NAPSNet Daily Report
august 14, 2000

I. United States


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I. United States

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1. US-DPRK Relations

The Associated Press (Kyong Hwa Seok, "N. KOREA ISSUES NEW OFFER FOR U.S. RELATIONS," Seoul, 8/13/00) and Agence France Presse ("US COOL ON NORTH KOREAN OFFER TO RESUME DIPLOMATIC RELATIONS," Pasadena, 8/14/00) reported that ROK's state run Yonhap news service said DPRK leader Kim Jong-il told ROK media executives at a meeting in Pyongyang last week that he would seek to establish ties with the US immediately if his country were removed from a US list of terrorism-sponsoring nations. Kim said, "The U.S. is putting a cap of a terrorist nation on us. As soon as they remove it, we would open ties with the U.S.--even tomorrow." Yonhap also quoted Kim as saying that the DPRK will continue to develop what it calls scientific satellites for peaceful purposes. Meanwhile, the US reacted coolly to the DPRK offer, saying the DPRK would have to take action before any such move would be contemplated. A senior US official said, "They can continue to send all the messages and hints they want - that they want to be taken off the list. But they have to actually take the steps before we will consider it. It is very clear what steps they have to take." [Ed. note: The Associated Press article was included in the US Department of Defense's Early Bird news service for August 14, 2000.]

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2. DPRK Missile Program

The Associated Press (Paul Shin, "N.KOREA ADMITS MISSILE SALES," Seoul, 8/14/00) reported that according to ROK newspaper reports Monday, DPRK leader Kim Jong-il admitted that his country has been selling missiles to Iran and Syria. Kim reportedly said his country has to develop missiles to earn foreign currency, and that he was not serious when he told Russian President Vladimir Putin about a possible deal to stop his country's missile development. In a meeting on August 12 with 46 ROK media executives, Kim said he made the remarks quoted by Putin as "a passing, laughing matter." The JoongAng Ilbo newspaper on Monday quoted Kim as saying, "I told Putin that $200 million to $300 million is needed to launch a rocket and that if the U.S. launches our satellites into orbit instead, we'll stop developing them. I made this and other remarks regarding scientific technology research of rockets as a passing, laughing matter. Putin did not respond at that time but he later seized on it firmly and things happened like that." Kim made it clear that the DPRK would not stop its missile development unless it is paid for an expected financial loss. He was quoted by ROK newspapers as saying, "Developing a rocket generates hundreds of millions of dollars. How could you stop it? Let's assume we develop the rockets, produce inter-continental ballistic missiles and fire two or three at the United States. Would we be able to win? And yet, the United States makes issue with this."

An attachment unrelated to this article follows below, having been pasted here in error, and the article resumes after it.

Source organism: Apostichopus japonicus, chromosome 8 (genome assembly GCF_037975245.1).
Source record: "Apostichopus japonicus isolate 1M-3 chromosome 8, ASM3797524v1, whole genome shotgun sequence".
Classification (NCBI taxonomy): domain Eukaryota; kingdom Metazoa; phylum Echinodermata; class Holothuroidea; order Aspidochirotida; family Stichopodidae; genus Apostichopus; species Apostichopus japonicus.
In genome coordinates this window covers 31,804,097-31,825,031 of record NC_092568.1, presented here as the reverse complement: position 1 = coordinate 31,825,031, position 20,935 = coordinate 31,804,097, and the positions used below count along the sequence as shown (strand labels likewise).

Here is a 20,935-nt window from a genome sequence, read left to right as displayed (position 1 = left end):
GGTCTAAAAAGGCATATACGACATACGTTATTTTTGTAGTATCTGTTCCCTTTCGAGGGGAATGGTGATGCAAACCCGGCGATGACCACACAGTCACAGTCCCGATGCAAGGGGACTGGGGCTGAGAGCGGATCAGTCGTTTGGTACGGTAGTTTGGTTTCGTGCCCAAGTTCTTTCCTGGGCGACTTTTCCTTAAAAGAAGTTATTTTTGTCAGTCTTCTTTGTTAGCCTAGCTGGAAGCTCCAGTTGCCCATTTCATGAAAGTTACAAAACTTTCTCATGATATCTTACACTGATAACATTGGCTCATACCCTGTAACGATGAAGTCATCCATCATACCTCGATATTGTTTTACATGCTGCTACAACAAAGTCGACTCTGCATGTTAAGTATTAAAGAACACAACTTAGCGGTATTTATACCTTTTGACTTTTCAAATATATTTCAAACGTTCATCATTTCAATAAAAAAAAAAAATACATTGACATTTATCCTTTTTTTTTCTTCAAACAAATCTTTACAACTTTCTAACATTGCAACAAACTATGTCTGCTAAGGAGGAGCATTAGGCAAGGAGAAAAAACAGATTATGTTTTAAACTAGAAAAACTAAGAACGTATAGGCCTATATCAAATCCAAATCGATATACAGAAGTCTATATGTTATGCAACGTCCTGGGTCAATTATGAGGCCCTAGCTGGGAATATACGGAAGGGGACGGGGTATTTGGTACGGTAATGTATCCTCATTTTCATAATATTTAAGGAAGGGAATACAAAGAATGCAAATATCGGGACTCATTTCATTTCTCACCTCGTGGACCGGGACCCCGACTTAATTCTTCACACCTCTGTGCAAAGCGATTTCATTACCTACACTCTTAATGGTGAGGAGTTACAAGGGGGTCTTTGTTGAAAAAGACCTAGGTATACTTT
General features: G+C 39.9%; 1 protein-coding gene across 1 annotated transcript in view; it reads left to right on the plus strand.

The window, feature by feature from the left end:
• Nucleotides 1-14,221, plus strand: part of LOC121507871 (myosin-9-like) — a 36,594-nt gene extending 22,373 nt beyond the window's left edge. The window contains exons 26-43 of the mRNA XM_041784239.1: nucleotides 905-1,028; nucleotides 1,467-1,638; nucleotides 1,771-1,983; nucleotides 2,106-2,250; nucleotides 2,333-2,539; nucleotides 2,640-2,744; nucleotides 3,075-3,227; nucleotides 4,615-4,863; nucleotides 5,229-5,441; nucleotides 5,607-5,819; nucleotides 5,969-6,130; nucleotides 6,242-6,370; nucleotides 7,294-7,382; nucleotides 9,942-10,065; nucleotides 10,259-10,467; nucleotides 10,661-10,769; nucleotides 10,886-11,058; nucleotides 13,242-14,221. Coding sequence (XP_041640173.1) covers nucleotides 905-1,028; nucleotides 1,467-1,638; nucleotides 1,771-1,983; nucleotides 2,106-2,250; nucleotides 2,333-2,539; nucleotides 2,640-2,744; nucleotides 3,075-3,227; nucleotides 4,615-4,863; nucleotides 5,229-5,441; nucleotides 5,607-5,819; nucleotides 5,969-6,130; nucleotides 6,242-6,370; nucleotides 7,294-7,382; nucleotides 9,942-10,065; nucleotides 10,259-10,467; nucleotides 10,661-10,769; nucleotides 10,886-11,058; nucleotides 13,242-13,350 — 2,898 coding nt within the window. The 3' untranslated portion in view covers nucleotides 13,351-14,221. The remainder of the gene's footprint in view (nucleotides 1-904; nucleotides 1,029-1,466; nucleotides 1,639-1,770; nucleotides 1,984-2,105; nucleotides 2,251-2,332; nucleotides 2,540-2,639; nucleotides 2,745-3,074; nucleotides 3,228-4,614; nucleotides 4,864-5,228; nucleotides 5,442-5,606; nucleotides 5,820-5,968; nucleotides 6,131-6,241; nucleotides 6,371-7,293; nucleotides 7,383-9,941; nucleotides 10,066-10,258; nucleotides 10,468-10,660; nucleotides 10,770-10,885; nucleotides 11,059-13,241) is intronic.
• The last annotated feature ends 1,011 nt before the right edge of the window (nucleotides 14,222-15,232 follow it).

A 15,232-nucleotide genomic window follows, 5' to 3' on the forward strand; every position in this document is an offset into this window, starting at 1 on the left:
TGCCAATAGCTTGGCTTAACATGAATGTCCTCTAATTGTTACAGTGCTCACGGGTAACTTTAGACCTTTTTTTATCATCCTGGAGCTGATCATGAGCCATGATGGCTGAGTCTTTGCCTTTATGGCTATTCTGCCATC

Agence France Presse ("NORTH KOREA DEMANDS US COMPENSATION TO END MISSILE PROGRAM," Seoul, 8/13/00) reported that a statement released on August 13 by a delegation of ROK media executives who met with DPRK leader Kim Jong-il on August 12, said Kim said the US must pay compensation if it wants DPRK's missile program closed down. The delegation quoted Kim as saying, "I think the United States is now in trouble because they don't want to give us money but they want to stop our scientific research. It might be a big headache for them." Kim said DPRK's rocket program could bring their nation "billions of dollars." The report said he also urged the US to respond to the offer he made through Russian President Vladimir Putin to close down the program in return for US funding of satellite launches.